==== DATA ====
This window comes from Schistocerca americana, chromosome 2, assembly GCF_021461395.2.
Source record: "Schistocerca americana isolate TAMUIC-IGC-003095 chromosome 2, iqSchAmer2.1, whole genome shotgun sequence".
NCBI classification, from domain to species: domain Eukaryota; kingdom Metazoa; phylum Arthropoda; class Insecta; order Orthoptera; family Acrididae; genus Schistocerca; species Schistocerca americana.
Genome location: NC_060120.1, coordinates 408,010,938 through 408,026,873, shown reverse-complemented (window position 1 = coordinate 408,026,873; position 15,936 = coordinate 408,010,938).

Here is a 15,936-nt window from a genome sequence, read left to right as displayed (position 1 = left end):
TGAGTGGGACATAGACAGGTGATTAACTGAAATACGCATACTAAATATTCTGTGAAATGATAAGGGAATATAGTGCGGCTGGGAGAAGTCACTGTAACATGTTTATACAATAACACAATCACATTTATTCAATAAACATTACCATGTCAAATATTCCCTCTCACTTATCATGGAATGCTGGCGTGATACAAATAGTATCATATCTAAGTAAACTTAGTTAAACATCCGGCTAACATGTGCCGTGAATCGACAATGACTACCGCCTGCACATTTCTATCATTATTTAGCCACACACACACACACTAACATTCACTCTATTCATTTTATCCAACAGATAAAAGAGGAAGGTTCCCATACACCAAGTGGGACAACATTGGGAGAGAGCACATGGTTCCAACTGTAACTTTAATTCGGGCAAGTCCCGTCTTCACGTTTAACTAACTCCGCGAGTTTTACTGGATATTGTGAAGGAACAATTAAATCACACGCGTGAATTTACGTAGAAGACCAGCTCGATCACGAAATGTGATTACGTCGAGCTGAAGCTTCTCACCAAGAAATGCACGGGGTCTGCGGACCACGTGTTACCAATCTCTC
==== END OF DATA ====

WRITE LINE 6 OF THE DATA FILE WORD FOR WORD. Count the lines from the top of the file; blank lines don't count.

TGAGTGGGACATAGACAGGTGATTAACTGAAATACGCATACTAAATATTCTGTGAAATGATAAGGGAATATAGTGCGGCTGGGAGAAGTCACTGTAACATGTTTATACAATAACACAATCACATTTATTCAATAAACATTACCATGTCAAATATTCCCTCTCACTTATCATGGAATGCTGGCGTGATACAAATAGTATCATATCTAAGTAAACTTAGTTAAACATCCGGCTAACATGTGCCGTGAATCGACAATGACTACCGCCTGCACATTTCTATCATTATTTAGCCACACACACACACACTAACATTCACTCTATTCATTTTATCCAACAGATAAAAGAGGAAGGTTCCCATACACCAAGTGGGACAACATTGGGAGAGAGCACATGGTTCCAACTGTAACTTTAATTCGGGCAAGTCCCGTCTTCACGTTTAACTAACTCCGCGAGTTTTACTGGATATTGTGAAGGAACAATTAAATCACACGCGTGAATTTACGTAGAAGACCAGCTCGATCACGAAATGTGATTACGTCGAGCTGAAGCTTCTCACCAAGAAATGCACGGGGTCTGCGGACCACGTGTTACCAATCTCTC